April 2, 2020
Does your Board of Directors feel a sense of urgency to support your organization during the Covid-19 disruption and uncertainty? They almost certainly do. How are you harnessing their compassion and commitment?
Timely Example: I serve on the board of Rise in Hightstown, New Jersey and those folks rock! Last night was our monthly board meeting. Like many nonprofits, Rise had to suspend some important services to our clients, which is painful for both staff and clients. On the other hand, the food pantry is in even greater demand as nearby pantries close and the number of hungry families increases. Donations from restaurants are dwindling because they are emptying their freezers as they struggle.
A daunting situation? Yes, but when the agenda turned to “How the board can help” the folks on the call stepped right up displaying compassion, determination, and creativity to rise to the needs of the crisis. Realizing that now is the time to enlist support from friends, both individuals and corporations, they committed to some amazing strategies to fill the pantry.
How can you help your organization’s Board and “Friends of the Board” step up?
Communicate early and often with changes and needs of the organization.
If individuals are motivated to start up a new initiative in response to Covid-19, remove roadblocks and communicate their plans and requests for help.
Keep your website updated so everyone is aware of the changes and how they can help.
During times of crisis, people want to help. Your job is to help them help. And, if you are moved to help Rise stock the food pantry, visit https://www.njrise.org/
Gentle Reminder on March 27, 2020
As part of your emergency preparedness plans, have you included your Leadership team?
If a key leader becomes unavailable, have you identified individuals to step in? Has this been communicated? Does everyone have the information they need? Here are some tips to keep your leadership team ready to manage your organization through these uncertain times.
Emergency Transition Plan:
Identify potential interim step-ins and back-ups for all key positions.
Communicate who will do what and other changes with entire staff.
Identify key clients, vendors, and other stakeholders and collect their contact info to share with key staff.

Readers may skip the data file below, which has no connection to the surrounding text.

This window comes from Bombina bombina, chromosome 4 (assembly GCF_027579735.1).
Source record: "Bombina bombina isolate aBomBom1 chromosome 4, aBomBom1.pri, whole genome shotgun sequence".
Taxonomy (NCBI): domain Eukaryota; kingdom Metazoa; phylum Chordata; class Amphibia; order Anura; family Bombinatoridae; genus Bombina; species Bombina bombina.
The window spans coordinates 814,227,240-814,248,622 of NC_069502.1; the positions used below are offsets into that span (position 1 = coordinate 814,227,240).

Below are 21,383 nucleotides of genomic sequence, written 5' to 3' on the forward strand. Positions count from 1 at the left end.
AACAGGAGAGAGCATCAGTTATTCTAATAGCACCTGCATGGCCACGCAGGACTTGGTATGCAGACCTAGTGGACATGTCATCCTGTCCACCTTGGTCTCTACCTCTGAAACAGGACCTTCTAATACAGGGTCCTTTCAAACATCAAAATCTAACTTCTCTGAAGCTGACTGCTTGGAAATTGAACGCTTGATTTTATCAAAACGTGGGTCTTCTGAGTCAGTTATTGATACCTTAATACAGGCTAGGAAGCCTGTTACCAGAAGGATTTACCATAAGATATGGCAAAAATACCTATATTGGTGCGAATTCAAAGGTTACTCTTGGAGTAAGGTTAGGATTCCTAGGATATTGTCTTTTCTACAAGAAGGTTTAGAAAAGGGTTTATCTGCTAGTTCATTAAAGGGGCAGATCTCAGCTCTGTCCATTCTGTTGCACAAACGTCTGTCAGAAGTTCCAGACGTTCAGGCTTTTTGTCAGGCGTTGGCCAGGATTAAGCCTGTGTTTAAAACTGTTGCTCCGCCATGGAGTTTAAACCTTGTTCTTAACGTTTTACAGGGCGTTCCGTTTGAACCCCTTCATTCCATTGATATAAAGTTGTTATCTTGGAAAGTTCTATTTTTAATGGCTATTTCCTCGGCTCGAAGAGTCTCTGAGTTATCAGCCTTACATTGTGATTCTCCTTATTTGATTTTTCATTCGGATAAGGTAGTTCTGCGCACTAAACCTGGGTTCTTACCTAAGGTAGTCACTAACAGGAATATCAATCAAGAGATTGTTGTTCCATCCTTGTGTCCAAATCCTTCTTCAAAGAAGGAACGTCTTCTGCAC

Share passwords, bank account info, procedures, and calendar of events with key staff.
Nonprofits—Convene your Transition Team to review your succession plan and emergency transition plan. Agree upon board member interim responsibilities.
Communication from your Leaders is so important for reducing stress among staff and clients, for motivating your teams, and for preparing for whatever comes next. If your organization has time available, encourage Managers to speak 1-1 with their staff members about any personal challenges they and their families are facing at home, performance check-ins, and career development updates.
Good health to you all!
January 27, 2020 - Princetion Community Works (PCW) Conference
Betsy Wallace leads
"Succession Planning for Sustainability" workshop
I went into Betsy’s Succession Planning session thinking that I had a handle on what we needed to work on for our succession plan. There was much that was shared that reinforced that we have been “doing the right” thing in preparing our succession plan. This was comforting. What I also learned were the areas that we had not focused on and how important these areas are to get right (well-defined job descriptions comes to mind). Collectively, I learned a lot about what I do and DO NOT have in place. I left the session with the energy and direction I needed to make a difference in our planning process.
The Suppers Programs, Inc.